(Created page with "*all: o alvo padrão (o que você obtém quando digita "make"). *clean: remove todos os arquivos gerados *distclean: também remove os arquivos gerados por Makefile.cvs Não é...")
(Created page with "==Tenho um checkout do SVN, não há nenhuma configuração e nenhum Makefile?==")
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==checkout SVN, Makefile?==
Use make -f Makefile.cvs It will run all the Makefile generation steps
Use make -f Makefile.cvs It will run all the Makefile generation steps
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O sistema de compilação mudou no KDE4.
O jeito mais fácil é usar kdesdk/kapptemplate para gerar o CMakeLists.txt. Ou você pode apenas copiar um CMakeLists.txt de outro aplicativo e instalá-lo em um novo diretório acima do que estão os códigos existentes do KDE. Ou você pode iniciar da velha maneira, do zero.
Consulte o TechBase, especialmente os documentos da arquitetura. Consulte também o livro do kde.
Bem, você não é obrigado, mas é muito melhor. KPart permite uma poderosa reutilização de código. Tendo em vista o fato de que é simples usar essa tecnologia e que ela é amplamente implementada, é uma pena não usá-la se você puder.
Por favor, siga esse tutorial do CMake .
Use make -f Makefile.cvs It will run all the Makefile generation steps
While hacking a program it might be useful to exclude certain directories from build that would otherwise be recompiled, but don't actually need to be. Also, if you checked out source code that didn't compile and you don't have the time or knowledge to fix the error you might want to turn off compilation of the directory alltogether. There are two cases. Toplevel directories, and subdirectories. For toplevel directories you can simply erase them (or not check them out).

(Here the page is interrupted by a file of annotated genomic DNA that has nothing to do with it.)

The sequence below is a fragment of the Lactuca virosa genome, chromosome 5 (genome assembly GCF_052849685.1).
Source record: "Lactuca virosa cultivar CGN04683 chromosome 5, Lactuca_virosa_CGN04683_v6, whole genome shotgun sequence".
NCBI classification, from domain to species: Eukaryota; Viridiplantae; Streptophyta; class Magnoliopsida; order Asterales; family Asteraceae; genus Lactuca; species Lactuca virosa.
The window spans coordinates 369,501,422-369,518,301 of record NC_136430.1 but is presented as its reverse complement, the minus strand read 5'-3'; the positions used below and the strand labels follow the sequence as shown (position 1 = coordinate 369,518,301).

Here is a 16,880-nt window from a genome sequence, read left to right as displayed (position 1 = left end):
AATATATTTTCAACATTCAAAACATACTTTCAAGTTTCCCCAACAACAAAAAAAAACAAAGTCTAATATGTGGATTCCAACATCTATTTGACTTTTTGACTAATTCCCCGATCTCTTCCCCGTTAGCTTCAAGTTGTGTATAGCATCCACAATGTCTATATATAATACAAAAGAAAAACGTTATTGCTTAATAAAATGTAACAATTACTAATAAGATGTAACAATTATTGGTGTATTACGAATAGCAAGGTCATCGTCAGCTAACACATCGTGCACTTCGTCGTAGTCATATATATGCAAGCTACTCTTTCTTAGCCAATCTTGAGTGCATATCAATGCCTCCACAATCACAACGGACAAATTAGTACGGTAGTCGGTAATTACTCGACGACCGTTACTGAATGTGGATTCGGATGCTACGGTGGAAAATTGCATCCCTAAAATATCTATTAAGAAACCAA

If for some reason you don't want to do that, you can also set
DO_NOT_COMPILE="someapp" before calling configure, which will make configure skip "someapp". To only compile very few toplevel dirs, instead of using
DO_NOT_COMPILE to exclude most of them, you can list in a file named inst-apps, at the toplevel, the toplevel subdirs you want to compile.
To turn off compilation of any directory, including subdirectories, you have to modify the Makefile or Makefile.am files. Makefile.am is not recommended because that file is in KDE Subversion and you could accidentally commit your changes. So we'll modify the Makefile instead here:
Open the Makefile in the directory immediately above the directory you want to exclude in a text editor and look for a variable
SUBDIRS. It will often look somewhat like
SUBDIRS = share core ui . proxy taskmanager taskbar applets extensions data
Just remove the directory that you want to exclude and save your file. A new make will skip the directory you just removed.
Sometimes you'll have to look harder because the SUBDIRS variable consists of a number of other variables:
SUBDIRS = $(COMPILE_FIRST) $(TOPSUBDIRS) $(COMPILE_LAST)
Here you have to find the
COMPILE_LAST variables. One of those contains the dir you want to exclude. Remove the directory where you find it and save the Makefile again.
To undo your changes you can either regenerate the Makefile from scratch or revert to an older backup (you did make one, did you? :-).
To regenerate a Makefile, just make force-reedit.
You can also copy the original line in the file when editing and make it a comment by prefixing a '#' in front of it. Then undoing the change is as easy as making the modified line a comment and removing the comment in the original line.
This is a good thing to do at packaging time, but of course not for developers, since a change in one file means recompiling everything.